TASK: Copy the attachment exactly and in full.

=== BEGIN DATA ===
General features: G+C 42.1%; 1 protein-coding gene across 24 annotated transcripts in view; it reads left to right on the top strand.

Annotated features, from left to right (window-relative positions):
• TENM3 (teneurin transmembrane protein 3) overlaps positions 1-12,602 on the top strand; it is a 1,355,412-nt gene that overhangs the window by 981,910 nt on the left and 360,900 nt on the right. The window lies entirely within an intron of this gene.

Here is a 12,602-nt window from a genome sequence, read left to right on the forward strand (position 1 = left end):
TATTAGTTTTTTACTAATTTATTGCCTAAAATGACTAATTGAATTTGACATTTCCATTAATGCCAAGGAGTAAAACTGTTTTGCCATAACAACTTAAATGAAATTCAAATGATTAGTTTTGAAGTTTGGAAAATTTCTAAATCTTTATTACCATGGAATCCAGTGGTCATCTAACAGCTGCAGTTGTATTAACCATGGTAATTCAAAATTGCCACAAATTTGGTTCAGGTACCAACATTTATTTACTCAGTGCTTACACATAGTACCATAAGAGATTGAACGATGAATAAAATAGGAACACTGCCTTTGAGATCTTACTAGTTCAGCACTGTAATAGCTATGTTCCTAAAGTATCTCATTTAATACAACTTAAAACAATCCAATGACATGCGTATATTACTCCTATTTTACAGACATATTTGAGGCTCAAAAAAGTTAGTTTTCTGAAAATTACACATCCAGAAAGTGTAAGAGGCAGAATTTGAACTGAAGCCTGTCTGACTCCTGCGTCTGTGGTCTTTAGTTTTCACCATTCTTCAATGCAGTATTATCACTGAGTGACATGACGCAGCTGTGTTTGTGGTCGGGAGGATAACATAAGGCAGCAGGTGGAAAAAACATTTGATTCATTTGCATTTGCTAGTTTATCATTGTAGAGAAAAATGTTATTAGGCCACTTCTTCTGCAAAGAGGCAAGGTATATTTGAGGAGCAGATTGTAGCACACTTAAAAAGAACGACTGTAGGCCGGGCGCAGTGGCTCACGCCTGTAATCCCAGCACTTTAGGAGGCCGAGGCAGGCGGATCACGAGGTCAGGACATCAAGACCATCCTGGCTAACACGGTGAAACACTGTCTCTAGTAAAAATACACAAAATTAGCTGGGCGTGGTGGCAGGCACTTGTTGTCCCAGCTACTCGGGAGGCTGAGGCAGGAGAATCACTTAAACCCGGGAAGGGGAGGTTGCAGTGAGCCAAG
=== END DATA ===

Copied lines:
General features: G+C 42.1%; 1 protein-coding gene across 24 annotated transcripts in view; it reads left to right on the top strand.

Annotated features, from left to right (window-relative positions):
• TENM3 (teneurin transmembrane protein 3) overlaps positions 1-12,602 on the top strand; it is a 1,355,412-nt gene that overhangs the window by 981,910 nt on the left and 360,900 nt on the right. The window lies entirely within an intron of this gene.

Here is a 12,602-nt window from a genome sequence, read left to right on the forward strand (position 1 = left end):
TATTAGTTTTTTACTAATTTATTGCCTAAAATGACTAATTGAATTTGACATTTCCATTAATGCCAAGGAGTAAAACTGTTTTGCCATAACAACTTAAATGAAATTCAAATGATTAGTTTTGAAGTTTGGAAAATTTCTAAATCTTTATTACCATGGAATCCAGTGGTCATCTAACAGCTGCAGTTGTATTAACCATGGTAATTCAAAATTGCCACAAATTTGGTTCAGGTACCAACATTTATTTACTCAGTGCTTACACATAGTACCATAAGAGATTGAACGATGAATAAAATAGGAACACTGCCTTTGAGATCTTACTAGTTCAGCACTGTAATAGCTATGTTCCTAAAGTATCTCATTTAATACAACTTAAAACAATCCAATGACATGCGTATATTACTCCTATTTTACAGACATATTTGAGGCTCAAAAAAGTTAGTTTTCTGAAAATTACACATCCAGAAAGTGTAAGAGGCAGAATTTGAACTGAAGCCTGTCTGACTCCTGCGTCTGTGGTCTTTAGTTTTCACCATTCTTCAATGCAGTATTATCACTGAGTGACATGACGCAGCTGTGTTTGTGGTCGGGAGGATAACATAAGGCAGCAGGTGGAAAAAACATTTGATTCATTTGCATTTGCTAGTTTATCATTGTAGAGAAAAATGTTATTAGGCCACTTCTTCTGCAAAGAGGCAAGGTATATTTGAGGAGCAGATTGTAGCACACTTAAAAAGAACGACTGTAGGCCGGGCGCAGTGGCTCACGCCTGTAATCCCAGCACTTTAGGAGGCCGAGGCAGGCGGATCACGAGGTCAGGACATCAAGACCATCCTGGCTAACACGGTGAAACACTGTCTCTAGTAAAAATACACAAAATTAGCTGGGCGTGGTGGCAGGCACTTGTTGTCCCAGCTACTCGGGAGGCTGAGGCAGGAGAATCACTTAAACCCGGGAAGGGGAGGTTGCAGTGAGCCAAG